Caste Crimes: How the Guilty Can be Punished

Written by P. S. Krishnan | Published on: January 26, 2016

In a rare show of unanimity within the political class, eight days ago, on December 22, 2015, the Rajya Sabha (Upper house of the Indian Parliament), passed, through a unanimous voice vote, the SC and ST (Prevention of Atrocities) Amendment Bill, 2015. Communalism Combat has been consistently tracking the absence of political will in pursuing caste-driven crimes.

In March 2005, we analysed this special law enacted in 1989 for the most underprivileged sections and through detailed state-wise reports showed how it had in fact failed to protect India’s Dalits and Adivasis from specifically directed crimes. (
Ten years after that date and analysis, following dynamic mobilisation of citizens civil rights groups from the Dalit and Adivasi sections, and others, the Indian Parliament has finally passed an Amendment Bill that acknowledges the loopholes. PS Krishnan, one of the key figures in the movement to remove the loopholes in the existing law (Prevention of Atrocities [POA], 1989), analyses for us the key improvements in the proposed law that now only awaits the formal assent from the President of India.
An Easy- to-Read Analysis that enables a quick grasp of the recent Amendments:
I.An Expansion in the Definition of the list of Atrocities to bring in certain crimes which have been taking place but were omitted in the original POA Act
  Original Act Amended Bill
Number of offences / crimes listed as offences of Atrocities

In Section 3(1) =1 5
In Section 3(2) =  7

In Section 3(1) = 29
In Section 3(2) =  8
I A. Some of the major offences thus added to the list of Atrocities in the newly Amended Law
(1) Social and economic boycott This crime is widespread.  Dr. Ambedkar had pointed this out and presented the crippling terror generated through this to the Simon Commission in 1927.
This was omitted in the original Act of 1989 despite serious efforts at that time, in meetings and in writing, to get this included.
(2) Greater protection for SC and ST women
(a)  Dedicating women as Devadasi or similar practice(s)
(b)  Certain offences of sexual nature against women
(c)  Crimes relating to allegations of being declared ‘witches’
(a)Gives additional protection to SC and ST women
(b) This is much stronger and more specific than in the original Act
(c)Most of the victims of these atrocities are ST women and also SC women.
(3) Election-related
(a)  election-related coercion – in voting as well as candidate nomination/self-nomination
(b) obstruction of elected member or chair of local bodies from performing duties and functions
(c) post-poll attacks including social or economic boycott
Relevant to instances like Melavalavu in Tamil Nadu,
where the elected SC Panchayat President and those accompanying him were pulled out of a bus and killed in public in broad daylight.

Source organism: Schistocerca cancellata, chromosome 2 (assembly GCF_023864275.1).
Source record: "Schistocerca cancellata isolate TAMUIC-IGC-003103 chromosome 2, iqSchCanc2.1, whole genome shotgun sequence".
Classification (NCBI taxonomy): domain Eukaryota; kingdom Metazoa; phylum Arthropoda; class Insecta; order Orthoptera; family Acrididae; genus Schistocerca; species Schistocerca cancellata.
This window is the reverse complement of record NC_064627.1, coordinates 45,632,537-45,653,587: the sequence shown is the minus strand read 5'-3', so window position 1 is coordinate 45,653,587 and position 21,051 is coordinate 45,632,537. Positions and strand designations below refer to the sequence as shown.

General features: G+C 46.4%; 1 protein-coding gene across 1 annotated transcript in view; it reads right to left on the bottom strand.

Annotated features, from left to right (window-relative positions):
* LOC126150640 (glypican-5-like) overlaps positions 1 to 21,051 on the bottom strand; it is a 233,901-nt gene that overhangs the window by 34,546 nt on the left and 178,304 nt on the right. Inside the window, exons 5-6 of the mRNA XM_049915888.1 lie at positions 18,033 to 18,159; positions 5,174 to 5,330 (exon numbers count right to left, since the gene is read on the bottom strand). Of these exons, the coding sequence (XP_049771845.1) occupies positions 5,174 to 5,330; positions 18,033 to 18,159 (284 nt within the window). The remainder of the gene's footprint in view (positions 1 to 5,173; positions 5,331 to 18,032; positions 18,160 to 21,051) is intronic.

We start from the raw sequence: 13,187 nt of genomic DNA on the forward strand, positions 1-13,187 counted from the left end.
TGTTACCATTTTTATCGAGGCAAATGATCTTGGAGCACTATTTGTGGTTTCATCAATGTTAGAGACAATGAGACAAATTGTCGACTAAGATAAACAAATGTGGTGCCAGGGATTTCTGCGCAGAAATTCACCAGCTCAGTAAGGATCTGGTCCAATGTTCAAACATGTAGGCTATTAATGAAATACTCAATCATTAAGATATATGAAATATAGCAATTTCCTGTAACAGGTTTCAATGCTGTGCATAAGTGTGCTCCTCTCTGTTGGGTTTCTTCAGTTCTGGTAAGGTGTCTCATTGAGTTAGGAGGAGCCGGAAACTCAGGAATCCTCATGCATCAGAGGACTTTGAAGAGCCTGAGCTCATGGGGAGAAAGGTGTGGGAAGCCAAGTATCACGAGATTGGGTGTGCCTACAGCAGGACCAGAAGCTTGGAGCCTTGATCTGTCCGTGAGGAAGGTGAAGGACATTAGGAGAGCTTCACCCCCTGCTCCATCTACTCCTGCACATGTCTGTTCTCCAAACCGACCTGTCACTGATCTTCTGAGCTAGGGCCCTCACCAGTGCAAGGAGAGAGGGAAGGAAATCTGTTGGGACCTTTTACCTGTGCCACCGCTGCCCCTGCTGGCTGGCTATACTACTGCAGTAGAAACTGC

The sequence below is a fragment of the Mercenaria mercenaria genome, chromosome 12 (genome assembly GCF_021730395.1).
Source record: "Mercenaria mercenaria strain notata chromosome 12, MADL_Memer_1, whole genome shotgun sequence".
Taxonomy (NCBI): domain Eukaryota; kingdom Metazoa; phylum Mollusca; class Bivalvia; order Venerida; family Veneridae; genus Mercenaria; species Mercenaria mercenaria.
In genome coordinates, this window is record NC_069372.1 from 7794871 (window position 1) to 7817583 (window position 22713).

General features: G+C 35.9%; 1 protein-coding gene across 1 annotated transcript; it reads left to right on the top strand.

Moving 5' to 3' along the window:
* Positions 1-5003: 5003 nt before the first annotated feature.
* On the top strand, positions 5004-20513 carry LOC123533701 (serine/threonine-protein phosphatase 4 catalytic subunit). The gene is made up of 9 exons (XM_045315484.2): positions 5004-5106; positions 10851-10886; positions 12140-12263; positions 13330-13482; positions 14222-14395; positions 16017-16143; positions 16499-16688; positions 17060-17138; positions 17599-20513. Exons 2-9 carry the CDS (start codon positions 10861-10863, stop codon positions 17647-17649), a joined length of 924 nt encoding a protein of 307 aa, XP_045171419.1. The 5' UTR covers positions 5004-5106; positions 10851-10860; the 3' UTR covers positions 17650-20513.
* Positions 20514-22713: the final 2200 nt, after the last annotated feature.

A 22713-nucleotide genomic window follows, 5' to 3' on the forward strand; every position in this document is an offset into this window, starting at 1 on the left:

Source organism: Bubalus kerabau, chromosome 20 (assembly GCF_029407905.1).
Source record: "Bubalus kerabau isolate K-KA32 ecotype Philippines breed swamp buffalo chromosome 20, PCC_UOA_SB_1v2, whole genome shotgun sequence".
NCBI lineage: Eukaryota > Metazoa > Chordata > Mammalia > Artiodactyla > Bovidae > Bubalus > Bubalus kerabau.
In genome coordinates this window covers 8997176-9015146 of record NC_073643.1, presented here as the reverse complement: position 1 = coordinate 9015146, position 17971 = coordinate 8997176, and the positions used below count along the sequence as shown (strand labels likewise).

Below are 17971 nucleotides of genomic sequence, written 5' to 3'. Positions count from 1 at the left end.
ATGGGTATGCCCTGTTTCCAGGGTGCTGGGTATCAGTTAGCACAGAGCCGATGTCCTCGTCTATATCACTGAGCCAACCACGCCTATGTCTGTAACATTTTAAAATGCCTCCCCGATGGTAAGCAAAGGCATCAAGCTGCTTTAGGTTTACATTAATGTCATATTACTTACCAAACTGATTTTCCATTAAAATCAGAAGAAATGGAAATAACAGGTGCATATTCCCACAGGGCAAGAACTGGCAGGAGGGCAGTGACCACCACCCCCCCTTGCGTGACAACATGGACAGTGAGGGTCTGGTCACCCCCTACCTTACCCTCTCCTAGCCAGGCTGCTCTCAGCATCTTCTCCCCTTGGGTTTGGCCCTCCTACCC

(4) Making an SC or ST member perform acts of manual scavenging or the employment or permission to employ any such person (SC or ST) for this purpose (of manual scavenging) This buttresses the Prohibition of Employment as Manual Scavengers and their Rehabilitation Act 2013, the one legislation directly for SC and ST enacted by the UPA Government during its 10-year rule.
(5) Any Compulsion to dispose or carry human or animal carcasses or dig graves
(6) Promotion of enmity
Insult to any object, statue, photograph, portrait etc. held sacred or in high esteem or late persons held in high esteem (by SCs and STs)
Targets widespread practice of insult, particularly to statues of Dr. Babasaheb Ambedkar.
(7) Prevention of equal use of common resources like burial or cremation ground, water resources, public convenience, road passage, riding bicycles, motorcycles , mounting horse in wedding processions, wearing footwear or new clothes, equal access to places of worship, equal access to educational and health institutions, shops  etc, interfering with freedom of profession, occupation in trade, business, employment etc. Wedding horse-riding offences common in North India, e.g., Kumher (Rajasthan) 1992, Kaphalta (UP, now Uttarakhand) 1980 and many recent instances.
This is more comprehensive and specific than  3(1) (14) in original Act
(8) Punishment for major IPC offences, i.e., crimes with 10 years or more of imprisonment, not specifically listed.
The Bill substitutes “on the ground of victim being SC or ST” with  “knowing that victim is an SC or ST”
Read with
“6. New Presumption Clause”
lower down
  Punishment for IPC offences listed in the Schedule to the Bill
  Greater Protection for STs
(a) Denial of forests rights
(b) Destruction of crops
Relevant to cases like Vachati, Adivasi village in Tamil Nadu in 1992, where all the fields, crops and wells were destroyed and damaged, women and girls were raped by Forest, Police and Revenue personnel.